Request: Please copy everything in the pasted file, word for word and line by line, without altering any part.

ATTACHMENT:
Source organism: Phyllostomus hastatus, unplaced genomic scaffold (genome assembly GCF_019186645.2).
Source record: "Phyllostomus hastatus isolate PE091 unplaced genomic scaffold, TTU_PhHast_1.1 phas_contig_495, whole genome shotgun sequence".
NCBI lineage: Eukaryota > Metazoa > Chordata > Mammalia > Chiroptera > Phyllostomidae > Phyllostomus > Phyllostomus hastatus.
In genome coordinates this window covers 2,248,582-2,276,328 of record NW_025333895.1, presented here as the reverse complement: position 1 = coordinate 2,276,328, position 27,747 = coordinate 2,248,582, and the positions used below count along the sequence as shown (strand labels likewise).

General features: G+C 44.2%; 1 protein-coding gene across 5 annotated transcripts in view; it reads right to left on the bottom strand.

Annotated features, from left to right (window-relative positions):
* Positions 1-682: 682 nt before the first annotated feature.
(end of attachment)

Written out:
Source organism: Phyllostomus hastatus, unplaced genomic scaffold (genome assembly GCF_019186645.2).
Source record: "Phyllostomus hastatus isolate PE091 unplaced genomic scaffold, TTU_PhHast_1.1 phas_contig_495, whole genome shotgun sequence".
NCBI lineage: Eukaryota > Metazoa > Chordata > Mammalia > Chiroptera > Phyllostomidae > Phyllostomus > Phyllostomus hastatus.
In genome coordinates this window covers 2,248,582-2,276,328 of record NW_025333895.1, presented here as the reverse complement: position 1 = coordinate 2,276,328, position 27,747 = coordinate 2,248,582, and the positions used below count along the sequence as shown (strand labels likewise).

General features: G+C 44.2%; 1 protein-coding gene across 5 annotated transcripts in view; it reads right to left on the bottom strand.

Annotated features, from left to right (window-relative positions):
* Positions 1-682: 682 nt before the first annotated feature.